5 Questions: Alex Finkelstein

Alex Finkelstein owns Big Mouth Coffee Roasters at 387 Main St. in Beacon. 

Alex Finkelstein

Alex Finkelstein

Can you explain the roasting process?
We use a solid drum roaster — a rotating steel drum that resembles a clothes dryer but costs about the same as a mid-level sedan. It’s preheated to between 350 and 450 degrees. Green coffee beans are dropped into the drum from the hopper. Software monitors the time and temperature. The analytics translate into subtleties that you will taste in the coffee. Flame and air-flow levels also affect taste. A roast takes 10 to 18 minutes. You don’t roast expensive, high-quality beans too dark. Light roasts have brighter acidity, are sweeter and have more nuanced flavor. Roasting cheaper beans super dark can mask their shortcomings, but some of the more exciting stuff gets cooked away and you’re left with the more bitter compounds. 

How significant is the source of the beans?
Indonesia, specifically Sumatra, as well as Brazil, Kenya and Ethiopia produce distinctive coffees. You used to be able to say one country or region was better than another, but in the world of specialty coffees, it’s at the micro level of a farm or mill now. Rare coffees are being grown in Panama, Burundi and Nicaragua. With specialty coffees, smaller beans tend to be denser. They’re grown at a higher altitude under harsher conditions, stunting their growth, which produces more concentrated flavor. Tanzanian peaberry is highly sought after because it’s more flavorful.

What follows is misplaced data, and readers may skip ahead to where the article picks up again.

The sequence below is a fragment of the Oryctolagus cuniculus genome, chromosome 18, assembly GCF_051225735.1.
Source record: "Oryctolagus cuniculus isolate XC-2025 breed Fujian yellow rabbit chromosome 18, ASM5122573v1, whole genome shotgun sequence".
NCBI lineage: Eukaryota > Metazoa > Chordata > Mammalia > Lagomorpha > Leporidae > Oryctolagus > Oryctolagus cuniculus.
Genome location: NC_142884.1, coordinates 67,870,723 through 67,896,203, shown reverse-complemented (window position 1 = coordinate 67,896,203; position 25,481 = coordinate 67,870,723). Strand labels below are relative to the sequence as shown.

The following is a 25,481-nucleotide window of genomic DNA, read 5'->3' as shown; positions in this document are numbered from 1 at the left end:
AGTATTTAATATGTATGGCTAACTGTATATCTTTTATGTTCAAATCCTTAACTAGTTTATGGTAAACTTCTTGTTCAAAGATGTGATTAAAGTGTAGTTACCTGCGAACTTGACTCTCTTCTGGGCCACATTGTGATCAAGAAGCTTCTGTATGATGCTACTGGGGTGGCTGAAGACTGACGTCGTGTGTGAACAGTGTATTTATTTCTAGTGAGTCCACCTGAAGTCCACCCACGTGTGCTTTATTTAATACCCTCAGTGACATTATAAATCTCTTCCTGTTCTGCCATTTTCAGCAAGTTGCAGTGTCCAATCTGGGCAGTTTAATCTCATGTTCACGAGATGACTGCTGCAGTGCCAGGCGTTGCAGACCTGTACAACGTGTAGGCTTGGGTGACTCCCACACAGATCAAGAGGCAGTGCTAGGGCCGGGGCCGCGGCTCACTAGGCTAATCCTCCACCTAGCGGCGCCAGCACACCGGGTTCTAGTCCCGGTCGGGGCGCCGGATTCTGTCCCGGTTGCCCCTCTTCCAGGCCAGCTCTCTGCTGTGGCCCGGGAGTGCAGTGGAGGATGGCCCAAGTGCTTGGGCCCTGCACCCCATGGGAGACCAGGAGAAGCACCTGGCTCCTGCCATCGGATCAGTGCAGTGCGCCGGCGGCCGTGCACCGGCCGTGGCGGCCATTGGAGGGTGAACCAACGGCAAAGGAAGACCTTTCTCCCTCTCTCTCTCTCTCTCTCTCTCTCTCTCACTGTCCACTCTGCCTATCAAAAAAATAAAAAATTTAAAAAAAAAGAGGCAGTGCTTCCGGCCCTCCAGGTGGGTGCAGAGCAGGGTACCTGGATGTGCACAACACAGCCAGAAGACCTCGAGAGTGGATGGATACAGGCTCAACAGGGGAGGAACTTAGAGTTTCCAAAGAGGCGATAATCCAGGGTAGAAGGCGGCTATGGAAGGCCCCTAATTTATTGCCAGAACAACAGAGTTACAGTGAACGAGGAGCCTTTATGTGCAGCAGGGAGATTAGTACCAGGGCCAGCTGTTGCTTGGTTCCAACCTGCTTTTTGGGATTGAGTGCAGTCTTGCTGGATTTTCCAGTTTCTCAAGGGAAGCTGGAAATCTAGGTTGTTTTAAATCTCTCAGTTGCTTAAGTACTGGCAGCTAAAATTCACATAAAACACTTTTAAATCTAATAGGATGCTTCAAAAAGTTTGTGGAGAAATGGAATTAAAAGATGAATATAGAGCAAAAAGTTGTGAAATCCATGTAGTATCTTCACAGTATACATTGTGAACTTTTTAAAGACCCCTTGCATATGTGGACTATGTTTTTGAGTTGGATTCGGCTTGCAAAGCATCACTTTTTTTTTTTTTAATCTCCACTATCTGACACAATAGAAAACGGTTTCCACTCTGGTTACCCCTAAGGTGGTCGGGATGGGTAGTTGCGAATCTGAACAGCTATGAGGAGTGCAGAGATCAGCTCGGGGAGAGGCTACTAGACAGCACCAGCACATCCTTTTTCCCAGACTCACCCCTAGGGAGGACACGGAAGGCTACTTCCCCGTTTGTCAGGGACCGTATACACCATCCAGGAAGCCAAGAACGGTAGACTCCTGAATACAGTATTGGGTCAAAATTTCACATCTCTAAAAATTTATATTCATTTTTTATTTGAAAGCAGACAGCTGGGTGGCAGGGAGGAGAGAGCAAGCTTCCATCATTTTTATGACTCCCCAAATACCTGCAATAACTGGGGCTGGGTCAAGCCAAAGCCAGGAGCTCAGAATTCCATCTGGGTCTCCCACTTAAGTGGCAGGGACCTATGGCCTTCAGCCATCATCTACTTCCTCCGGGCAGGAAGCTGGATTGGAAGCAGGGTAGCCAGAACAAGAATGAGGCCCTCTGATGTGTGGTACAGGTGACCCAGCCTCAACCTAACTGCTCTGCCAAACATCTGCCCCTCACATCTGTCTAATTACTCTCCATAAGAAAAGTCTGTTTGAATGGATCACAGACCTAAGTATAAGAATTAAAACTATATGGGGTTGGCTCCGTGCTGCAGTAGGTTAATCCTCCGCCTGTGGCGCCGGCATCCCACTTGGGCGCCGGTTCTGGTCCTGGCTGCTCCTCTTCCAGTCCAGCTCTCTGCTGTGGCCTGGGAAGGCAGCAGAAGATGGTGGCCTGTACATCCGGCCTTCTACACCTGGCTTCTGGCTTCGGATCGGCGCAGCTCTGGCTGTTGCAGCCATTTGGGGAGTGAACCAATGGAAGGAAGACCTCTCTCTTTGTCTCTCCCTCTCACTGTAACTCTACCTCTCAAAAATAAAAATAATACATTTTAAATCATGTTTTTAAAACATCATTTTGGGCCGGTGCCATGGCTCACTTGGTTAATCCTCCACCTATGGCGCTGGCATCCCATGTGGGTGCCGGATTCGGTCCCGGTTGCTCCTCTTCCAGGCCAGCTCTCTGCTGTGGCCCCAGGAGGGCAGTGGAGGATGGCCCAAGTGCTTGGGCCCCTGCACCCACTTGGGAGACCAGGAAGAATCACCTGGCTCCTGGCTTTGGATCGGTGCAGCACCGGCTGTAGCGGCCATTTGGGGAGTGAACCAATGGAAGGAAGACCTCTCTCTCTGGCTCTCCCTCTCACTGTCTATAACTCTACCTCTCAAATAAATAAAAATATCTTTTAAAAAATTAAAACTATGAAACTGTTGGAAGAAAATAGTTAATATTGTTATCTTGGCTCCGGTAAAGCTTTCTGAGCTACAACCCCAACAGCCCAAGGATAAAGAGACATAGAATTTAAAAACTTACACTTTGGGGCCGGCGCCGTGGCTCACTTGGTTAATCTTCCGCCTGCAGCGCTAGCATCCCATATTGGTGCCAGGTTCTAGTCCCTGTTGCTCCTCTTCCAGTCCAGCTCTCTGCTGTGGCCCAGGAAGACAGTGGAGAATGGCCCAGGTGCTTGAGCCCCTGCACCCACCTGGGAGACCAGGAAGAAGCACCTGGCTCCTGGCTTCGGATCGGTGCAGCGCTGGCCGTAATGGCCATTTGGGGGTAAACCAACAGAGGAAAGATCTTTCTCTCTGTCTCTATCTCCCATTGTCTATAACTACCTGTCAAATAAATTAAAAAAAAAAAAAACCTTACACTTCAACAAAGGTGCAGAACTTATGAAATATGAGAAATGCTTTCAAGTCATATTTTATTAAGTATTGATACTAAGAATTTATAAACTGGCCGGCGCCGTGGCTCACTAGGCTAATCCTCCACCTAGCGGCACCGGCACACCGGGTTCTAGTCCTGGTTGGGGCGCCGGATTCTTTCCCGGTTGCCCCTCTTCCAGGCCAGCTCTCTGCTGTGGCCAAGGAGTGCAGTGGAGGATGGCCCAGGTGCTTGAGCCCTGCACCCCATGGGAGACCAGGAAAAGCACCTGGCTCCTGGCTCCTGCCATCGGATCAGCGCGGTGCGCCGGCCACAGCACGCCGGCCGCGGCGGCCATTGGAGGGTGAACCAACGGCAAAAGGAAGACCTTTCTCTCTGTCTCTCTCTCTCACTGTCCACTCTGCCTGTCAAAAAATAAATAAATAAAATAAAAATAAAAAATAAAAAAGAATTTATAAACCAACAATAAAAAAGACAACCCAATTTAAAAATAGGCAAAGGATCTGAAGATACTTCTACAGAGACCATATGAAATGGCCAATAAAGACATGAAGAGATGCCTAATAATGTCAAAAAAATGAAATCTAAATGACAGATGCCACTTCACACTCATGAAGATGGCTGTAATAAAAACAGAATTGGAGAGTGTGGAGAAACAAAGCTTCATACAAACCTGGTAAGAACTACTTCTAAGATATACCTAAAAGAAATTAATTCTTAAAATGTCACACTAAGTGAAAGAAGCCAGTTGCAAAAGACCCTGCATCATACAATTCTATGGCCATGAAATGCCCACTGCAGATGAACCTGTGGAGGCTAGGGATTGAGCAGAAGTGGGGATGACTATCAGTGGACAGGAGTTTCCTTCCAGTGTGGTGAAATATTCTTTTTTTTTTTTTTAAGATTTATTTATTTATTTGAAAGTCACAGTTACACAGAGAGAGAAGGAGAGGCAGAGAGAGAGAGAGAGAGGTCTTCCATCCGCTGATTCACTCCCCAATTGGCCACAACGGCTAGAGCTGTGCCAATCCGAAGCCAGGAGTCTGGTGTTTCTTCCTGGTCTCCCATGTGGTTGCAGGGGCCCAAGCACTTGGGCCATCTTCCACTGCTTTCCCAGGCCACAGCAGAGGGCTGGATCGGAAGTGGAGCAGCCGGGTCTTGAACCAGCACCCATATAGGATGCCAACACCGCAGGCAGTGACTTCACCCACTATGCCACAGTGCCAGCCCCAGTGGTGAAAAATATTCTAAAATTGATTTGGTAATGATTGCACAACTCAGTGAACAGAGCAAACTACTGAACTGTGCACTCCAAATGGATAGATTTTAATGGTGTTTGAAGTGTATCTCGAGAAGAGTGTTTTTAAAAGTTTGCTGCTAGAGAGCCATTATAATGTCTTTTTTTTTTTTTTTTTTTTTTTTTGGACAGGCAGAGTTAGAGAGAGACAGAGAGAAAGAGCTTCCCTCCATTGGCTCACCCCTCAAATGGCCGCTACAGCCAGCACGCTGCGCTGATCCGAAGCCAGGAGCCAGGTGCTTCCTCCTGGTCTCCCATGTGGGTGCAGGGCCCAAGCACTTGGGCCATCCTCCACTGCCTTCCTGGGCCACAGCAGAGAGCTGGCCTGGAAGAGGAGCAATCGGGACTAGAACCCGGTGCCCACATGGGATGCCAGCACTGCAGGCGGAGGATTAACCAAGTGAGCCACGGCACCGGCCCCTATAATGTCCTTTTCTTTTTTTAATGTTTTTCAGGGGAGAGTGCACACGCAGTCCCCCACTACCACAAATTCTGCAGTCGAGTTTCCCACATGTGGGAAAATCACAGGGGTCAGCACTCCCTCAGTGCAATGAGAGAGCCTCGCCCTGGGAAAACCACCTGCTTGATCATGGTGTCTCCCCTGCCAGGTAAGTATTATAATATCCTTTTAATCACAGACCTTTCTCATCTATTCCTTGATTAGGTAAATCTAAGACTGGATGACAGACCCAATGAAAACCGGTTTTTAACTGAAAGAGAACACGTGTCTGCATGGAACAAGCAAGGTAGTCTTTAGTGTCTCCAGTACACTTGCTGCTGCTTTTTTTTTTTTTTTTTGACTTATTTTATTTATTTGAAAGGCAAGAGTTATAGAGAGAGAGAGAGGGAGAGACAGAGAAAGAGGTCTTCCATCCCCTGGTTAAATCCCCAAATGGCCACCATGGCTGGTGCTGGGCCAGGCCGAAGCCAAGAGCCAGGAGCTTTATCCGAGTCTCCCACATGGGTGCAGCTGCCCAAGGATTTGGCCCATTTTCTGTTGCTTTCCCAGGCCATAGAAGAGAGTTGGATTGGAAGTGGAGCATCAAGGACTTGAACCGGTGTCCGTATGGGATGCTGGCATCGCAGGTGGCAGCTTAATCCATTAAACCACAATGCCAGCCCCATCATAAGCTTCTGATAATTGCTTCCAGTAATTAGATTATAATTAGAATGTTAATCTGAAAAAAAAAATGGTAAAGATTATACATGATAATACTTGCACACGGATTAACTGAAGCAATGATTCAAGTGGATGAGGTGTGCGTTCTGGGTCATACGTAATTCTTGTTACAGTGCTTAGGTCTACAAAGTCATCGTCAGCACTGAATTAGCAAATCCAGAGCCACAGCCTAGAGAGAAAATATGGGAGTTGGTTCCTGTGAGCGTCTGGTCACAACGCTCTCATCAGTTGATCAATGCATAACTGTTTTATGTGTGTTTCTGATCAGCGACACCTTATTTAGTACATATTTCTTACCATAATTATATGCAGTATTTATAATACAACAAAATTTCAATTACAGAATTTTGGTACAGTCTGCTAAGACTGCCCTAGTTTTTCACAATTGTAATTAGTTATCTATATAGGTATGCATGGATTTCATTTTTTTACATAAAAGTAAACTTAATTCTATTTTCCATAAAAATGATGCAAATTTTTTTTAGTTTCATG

Is it possible to make good decaffeinated coffee?
Some roasters specialize in decaf. The standard is the Mountain Water Process, which extracts nearly all the compounds from the bean, separates the caffeine, then injects everything back in. In the past, roasters used methyl, ethyl, alcohol and other hard-to-pronounce things in the process, and the coffee tasted bad. It’s funny to say this, but we’re getting some exciting decaf now. 

What are some trends in the business?
Specialty coffee is growing quickly. In Columbia, they’re experimenting with fermenting the coffee fruit — “the cherries” — from a few hours to a few days. There’s a lot of research in the microbiology of fermentation. They’re also drying the coffees differently. They’re mixing all these factors together to create coffees that are weird and wildly different. 

Any tips for making coffee at home?
The grinder is often overlooked. Be sure you have an even grind; don’t use a blade grinder. The water is important, especially temperature and taste. Filtering is a good idea. I don’t do it here because we have good tap water in Beacon, but if I go camping or to the Catskills, I always bring bottled water for coffee.


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